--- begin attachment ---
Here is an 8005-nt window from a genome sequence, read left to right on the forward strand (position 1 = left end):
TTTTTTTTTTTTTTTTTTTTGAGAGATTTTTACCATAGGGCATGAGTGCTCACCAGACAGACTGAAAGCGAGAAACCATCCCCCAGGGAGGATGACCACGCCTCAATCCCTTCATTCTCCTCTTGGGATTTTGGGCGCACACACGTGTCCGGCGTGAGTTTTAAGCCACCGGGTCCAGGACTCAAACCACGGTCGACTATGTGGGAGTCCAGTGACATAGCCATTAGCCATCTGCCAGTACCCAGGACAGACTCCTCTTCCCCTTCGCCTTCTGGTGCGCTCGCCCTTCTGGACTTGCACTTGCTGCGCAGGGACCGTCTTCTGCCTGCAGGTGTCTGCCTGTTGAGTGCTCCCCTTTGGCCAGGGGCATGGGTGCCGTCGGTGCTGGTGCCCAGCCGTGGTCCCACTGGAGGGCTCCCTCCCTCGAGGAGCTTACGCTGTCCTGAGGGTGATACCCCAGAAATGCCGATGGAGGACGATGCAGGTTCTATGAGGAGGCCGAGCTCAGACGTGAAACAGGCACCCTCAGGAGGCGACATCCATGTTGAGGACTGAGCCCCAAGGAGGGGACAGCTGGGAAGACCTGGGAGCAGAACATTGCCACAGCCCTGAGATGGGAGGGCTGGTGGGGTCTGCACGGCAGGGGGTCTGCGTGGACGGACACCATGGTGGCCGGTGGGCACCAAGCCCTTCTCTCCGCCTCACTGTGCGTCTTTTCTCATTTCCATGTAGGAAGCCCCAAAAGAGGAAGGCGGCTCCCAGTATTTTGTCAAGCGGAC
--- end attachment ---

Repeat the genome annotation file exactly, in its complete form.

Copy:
Here is an 8005-nt window from a genome sequence, read left to right on the forward strand (position 1 = left end):
TTTTTTTTTTTTTTTTTTTTGAGAGATTTTTACCATAGGGCATGAGTGCTCACCAGACAGACTGAAAGCGAGAAACCATCCCCCAGGGAGGATGACCACGCCTCAATCCCTTCATTCTCCTCTTGGGATTTTGGGCGCACACACGTGTCCGGCGTGAGTTTTAAGCCACCGGGTCCAGGACTCAAACCACGGTCGACTATGTGGGAGTCCAGTGACATAGCCATTAGCCATCTGCCAGTACCCAGGACAGACTCCTCTTCCCCTTCGCCTTCTGGTGCGCTCGCCCTTCTGGACTTGCACTTGCTGCGCAGGGACCGTCTTCTGCCTGCAGGTGTCTGCCTGTTGAGTGCTCCCCTTTGGCCAGGGGCATGGGTGCCGTCGGTGCTGGTGCCCAGCCGTGGTCCCACTGGAGGGCTCCCTCCCTCGAGGAGCTTACGCTGTCCTGAGGGTGATACCCCAGAAATGCCGATGGAGGACGATGCAGGTTCTATGAGGAGGCCGAGCTCAGACGTGAAACAGGCACCCTCAGGAGGCGACATCCATGTTGAGGACTGAGCCCCAAGGAGGGGACAGCTGGGAAGACCTGGGAGCAGAACATTGCCACAGCCCTGAGATGGGAGGGCTGGTGGGGTCTGCACGGCAGGGGGTCTGCGTGGACGGACACCATGGTGGCCGGTGGGCACCAAGCCCTTCTCTCCGCCTCACTGTGCGTCTTTTCTCATTTCCATGTAGGAAGCCCCAAAAGAGGAAGGCGGCTCCCAGTATTTTGTCAAGCGGAC